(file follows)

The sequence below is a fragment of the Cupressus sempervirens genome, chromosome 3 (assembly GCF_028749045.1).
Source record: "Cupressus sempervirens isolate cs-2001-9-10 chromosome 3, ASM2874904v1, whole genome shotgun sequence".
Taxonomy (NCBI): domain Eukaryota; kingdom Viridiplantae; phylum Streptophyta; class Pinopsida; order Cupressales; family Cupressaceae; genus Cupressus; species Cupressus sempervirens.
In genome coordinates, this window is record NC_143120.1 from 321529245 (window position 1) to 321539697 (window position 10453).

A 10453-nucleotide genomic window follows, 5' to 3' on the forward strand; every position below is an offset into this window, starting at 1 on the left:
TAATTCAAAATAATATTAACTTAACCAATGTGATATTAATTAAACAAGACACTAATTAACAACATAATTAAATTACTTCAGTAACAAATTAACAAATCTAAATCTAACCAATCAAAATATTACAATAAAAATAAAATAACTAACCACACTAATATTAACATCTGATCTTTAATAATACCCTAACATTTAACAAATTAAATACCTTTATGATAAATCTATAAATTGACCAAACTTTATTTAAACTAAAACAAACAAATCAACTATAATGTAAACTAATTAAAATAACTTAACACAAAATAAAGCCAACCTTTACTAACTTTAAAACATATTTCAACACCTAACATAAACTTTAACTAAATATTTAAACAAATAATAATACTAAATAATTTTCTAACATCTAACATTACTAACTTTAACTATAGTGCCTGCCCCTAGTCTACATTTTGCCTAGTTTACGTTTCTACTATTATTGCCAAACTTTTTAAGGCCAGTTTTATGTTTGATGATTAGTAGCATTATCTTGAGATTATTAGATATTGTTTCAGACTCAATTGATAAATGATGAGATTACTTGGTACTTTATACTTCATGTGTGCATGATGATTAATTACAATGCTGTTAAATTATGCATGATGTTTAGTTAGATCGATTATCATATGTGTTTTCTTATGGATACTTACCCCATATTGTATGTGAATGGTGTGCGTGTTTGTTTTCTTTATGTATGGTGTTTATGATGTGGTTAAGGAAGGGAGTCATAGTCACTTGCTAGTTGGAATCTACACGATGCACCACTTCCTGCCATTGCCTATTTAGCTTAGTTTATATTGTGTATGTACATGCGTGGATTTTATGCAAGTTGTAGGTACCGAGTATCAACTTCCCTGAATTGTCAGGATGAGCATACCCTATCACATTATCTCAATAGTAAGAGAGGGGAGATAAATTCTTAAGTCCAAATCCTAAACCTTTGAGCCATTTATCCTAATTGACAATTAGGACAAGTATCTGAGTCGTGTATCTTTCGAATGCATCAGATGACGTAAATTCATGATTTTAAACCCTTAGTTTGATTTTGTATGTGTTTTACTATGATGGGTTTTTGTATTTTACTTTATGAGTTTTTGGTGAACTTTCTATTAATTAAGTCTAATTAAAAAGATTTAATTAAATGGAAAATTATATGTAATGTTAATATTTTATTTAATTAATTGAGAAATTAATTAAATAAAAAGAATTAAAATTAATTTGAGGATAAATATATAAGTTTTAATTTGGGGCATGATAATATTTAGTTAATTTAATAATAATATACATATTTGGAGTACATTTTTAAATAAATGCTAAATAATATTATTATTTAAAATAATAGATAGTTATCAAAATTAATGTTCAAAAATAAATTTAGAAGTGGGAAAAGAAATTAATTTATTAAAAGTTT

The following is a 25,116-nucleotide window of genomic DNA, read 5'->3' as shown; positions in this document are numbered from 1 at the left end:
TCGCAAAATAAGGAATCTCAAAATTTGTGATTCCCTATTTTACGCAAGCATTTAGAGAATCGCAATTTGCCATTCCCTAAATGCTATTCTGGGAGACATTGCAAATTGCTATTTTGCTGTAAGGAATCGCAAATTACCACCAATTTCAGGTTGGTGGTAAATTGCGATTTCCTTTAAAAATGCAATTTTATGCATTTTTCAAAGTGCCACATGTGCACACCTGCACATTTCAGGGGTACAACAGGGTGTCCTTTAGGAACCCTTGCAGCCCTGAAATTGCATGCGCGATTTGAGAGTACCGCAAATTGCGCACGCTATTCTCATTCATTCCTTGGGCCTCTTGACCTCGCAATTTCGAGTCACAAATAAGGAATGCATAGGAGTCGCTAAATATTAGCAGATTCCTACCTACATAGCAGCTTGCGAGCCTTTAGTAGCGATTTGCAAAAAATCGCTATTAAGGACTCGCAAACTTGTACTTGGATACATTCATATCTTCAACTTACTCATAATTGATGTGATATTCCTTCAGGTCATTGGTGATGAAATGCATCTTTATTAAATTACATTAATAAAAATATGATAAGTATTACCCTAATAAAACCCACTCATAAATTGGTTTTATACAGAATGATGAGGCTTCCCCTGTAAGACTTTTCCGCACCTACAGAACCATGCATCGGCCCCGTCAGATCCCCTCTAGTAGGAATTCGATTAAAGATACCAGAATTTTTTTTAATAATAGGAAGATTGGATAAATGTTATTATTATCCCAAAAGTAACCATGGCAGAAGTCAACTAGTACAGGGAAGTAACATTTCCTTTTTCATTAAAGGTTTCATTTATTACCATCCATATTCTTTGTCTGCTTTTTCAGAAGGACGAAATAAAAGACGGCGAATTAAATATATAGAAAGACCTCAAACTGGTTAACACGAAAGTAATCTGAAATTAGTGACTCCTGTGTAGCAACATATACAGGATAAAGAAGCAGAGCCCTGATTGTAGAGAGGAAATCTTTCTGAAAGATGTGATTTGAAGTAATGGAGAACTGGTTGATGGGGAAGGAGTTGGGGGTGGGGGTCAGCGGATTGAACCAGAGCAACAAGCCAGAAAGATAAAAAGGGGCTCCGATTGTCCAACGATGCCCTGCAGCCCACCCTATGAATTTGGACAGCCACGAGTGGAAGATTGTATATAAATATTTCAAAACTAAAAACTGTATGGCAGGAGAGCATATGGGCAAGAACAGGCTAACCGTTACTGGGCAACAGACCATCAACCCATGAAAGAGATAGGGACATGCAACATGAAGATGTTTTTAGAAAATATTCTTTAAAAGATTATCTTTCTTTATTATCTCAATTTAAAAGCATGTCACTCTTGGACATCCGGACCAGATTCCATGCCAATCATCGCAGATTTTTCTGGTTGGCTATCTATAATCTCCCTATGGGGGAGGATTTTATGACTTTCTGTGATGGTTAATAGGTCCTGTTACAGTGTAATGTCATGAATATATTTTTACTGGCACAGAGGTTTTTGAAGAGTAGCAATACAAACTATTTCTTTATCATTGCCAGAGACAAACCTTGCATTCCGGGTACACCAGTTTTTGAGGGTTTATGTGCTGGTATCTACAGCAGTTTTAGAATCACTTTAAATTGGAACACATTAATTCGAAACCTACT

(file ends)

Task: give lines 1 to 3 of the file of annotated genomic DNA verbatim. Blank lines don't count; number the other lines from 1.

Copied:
The sequence below is a fragment of the Cupressus sempervirens genome, chromosome 3 (assembly GCF_028749045.1).
Source record: "Cupressus sempervirens isolate cs-2001-9-10 chromosome 3, ASM2874904v1, whole genome shotgun sequence".
Taxonomy (NCBI): domain Eukaryota; kingdom Viridiplantae; phylum Streptophyta; class Pinopsida; order Cupressales; family Cupressaceae; genus Cupressus; species Cupressus sempervirens.